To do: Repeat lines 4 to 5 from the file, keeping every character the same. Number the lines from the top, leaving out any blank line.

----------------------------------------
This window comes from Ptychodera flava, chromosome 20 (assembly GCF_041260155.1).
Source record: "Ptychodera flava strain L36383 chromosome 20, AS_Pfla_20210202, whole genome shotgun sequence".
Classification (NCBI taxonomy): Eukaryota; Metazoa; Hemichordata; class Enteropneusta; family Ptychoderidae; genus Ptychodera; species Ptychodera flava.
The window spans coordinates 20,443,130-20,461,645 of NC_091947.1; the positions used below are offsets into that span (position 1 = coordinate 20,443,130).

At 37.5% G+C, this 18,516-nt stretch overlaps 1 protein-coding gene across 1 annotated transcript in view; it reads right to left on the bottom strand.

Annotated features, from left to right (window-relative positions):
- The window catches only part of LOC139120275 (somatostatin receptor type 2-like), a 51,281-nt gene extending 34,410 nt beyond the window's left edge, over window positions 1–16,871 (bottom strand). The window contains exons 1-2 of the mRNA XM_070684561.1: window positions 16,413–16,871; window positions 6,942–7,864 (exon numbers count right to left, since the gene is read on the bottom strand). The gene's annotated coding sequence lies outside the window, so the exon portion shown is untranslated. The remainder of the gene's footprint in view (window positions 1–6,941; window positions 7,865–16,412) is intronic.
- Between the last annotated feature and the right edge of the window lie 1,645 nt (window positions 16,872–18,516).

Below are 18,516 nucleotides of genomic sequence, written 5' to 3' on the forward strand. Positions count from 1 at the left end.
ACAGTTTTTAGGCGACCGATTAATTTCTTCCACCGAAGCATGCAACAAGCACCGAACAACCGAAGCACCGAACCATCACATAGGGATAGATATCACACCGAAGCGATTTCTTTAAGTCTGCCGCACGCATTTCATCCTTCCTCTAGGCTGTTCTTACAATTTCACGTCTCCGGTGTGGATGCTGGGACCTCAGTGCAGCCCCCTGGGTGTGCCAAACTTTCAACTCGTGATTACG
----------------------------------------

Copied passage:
The window spans coordinates 20,443,130-20,461,645 of NC_091947.1; the positions used below are offsets into that span (position 1 = coordinate 20,443,130).

At 37.5% G+C, this 18,516-nt stretch overlaps 1 protein-coding gene across 1 annotated transcript in view; it reads right to left on the bottom strand.